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Atlantic Halibut Broodstock Research and Development

Halibut Atlantic HalibutBroodstock Research and Development
Joint Collaborative

Vinland Aqua-Farms Ltd has been involved in Atlantic halibut research and development since its incorporation in 2000. Vinland's goal is the establishment of a land-based facility capable of producing 500 tonnes of farmed halibut annually supplying local and international markets with fresh product throughout the year.

During the past three years Vinland Aqua-Farms has been working in collaboration with the Aquaculture Research and Development Facility (ARDF) at the Ocean Sciences Centre (OSC) to refine and promote the growth of Atlantic halibut aquaculture within Atlantic Canada.

Currently in Atlantic Canada there are three additional companies interested in the commercial success of Atlantic halibut aquaculture;

  • R&R Fin Fish, Nova Scotia - Successfully growing halibut juveniles and supplying to grow out operations.
  • Scotian Halibut - In partnership with Icelandic firm, producing farmed halibut
  • Maritime Mariculture Inc, New Brunswick - Producing farmed halibut

In 2000 a collaborative agreement was reached between private industry and research institutions to establish an Atlantic halibut pedigree program within Atlantic Canada. This group includes six main participants:

  • Vinland Aqua-Farms Ltd. (NF),
  • R&R Finfish Ltd. (NS),
  • Maritime Mariculture Inc. (MMI, NB),
  • St. Andrews Biological Station (SABS, NB),
  • Institute for Marine Biosciences, National Research Council (NRC, NS), and
  • Aquaculture Research and Development Facility (ARDF/OSC, NL).

The goal of the Atlantic halibut pedigree program is the production of a strain of Atlantic halibut with improved performance food conversion efficiency and specific growth rate (FCR/SGR) attained through genetically selective pairing. A similar program is currently being undertaken for the Atlantic salmon industry, as after 20 years of culture the current cultured broodstock have no significant genetic variation from that of their wild counterparts.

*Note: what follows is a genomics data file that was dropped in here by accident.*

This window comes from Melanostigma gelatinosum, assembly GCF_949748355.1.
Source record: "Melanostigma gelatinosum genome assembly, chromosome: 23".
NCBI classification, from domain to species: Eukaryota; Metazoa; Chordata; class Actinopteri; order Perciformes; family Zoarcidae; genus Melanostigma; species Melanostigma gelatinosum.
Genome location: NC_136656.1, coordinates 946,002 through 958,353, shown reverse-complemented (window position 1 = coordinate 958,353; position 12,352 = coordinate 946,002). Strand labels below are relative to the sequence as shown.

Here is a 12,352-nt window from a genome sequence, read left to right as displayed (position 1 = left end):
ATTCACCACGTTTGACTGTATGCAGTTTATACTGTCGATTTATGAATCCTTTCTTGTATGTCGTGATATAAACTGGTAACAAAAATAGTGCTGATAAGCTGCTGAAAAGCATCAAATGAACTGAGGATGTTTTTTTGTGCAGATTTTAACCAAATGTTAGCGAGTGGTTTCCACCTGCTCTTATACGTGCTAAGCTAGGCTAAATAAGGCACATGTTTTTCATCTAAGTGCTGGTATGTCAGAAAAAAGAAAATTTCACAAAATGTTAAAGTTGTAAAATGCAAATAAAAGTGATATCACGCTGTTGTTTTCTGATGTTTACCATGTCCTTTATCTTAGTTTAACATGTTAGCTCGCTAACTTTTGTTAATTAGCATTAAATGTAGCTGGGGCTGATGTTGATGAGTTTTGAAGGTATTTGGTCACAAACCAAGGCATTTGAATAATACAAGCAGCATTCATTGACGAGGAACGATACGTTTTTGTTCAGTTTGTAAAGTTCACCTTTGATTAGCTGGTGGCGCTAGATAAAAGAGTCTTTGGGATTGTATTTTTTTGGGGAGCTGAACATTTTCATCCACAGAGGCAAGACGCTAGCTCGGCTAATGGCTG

Proponents of the Atlantic halibut industry are only now beginning to establish their domestic broodstock and view collaboration as a crucial and beneficial step in future success for those involved. Utilizing tools such as DNA profiling, monitoring juvenile performance and selective breeding, they can maximize the production gains and minimize potentially negative impacts (inbreeding/undesired characteristics).

This information can be used to determine genetic linkages with desirable traits thus forming the basis for a genetic map for Atlantic halibut and improving the selection process very early thus reducing the numbers of fish to be held with successive generations.

The pedigree program is expected to take between 10 - 15 years at the end of which time each participant will have access to an Atlantic halibut broodstock capable of producing juveniles which significantly out perform their wild counterparts. The importance of such a strain of halibut for a commercial operation is invaluable, as it will significantly lower production costs, enable a site to increase production without the need for additional infrastructure.

The level of commitment shown by the participants in the pedigree program indicates a strong belief in the future success of the Atlantic halibut aquaculture industry through Atlantic Canada.

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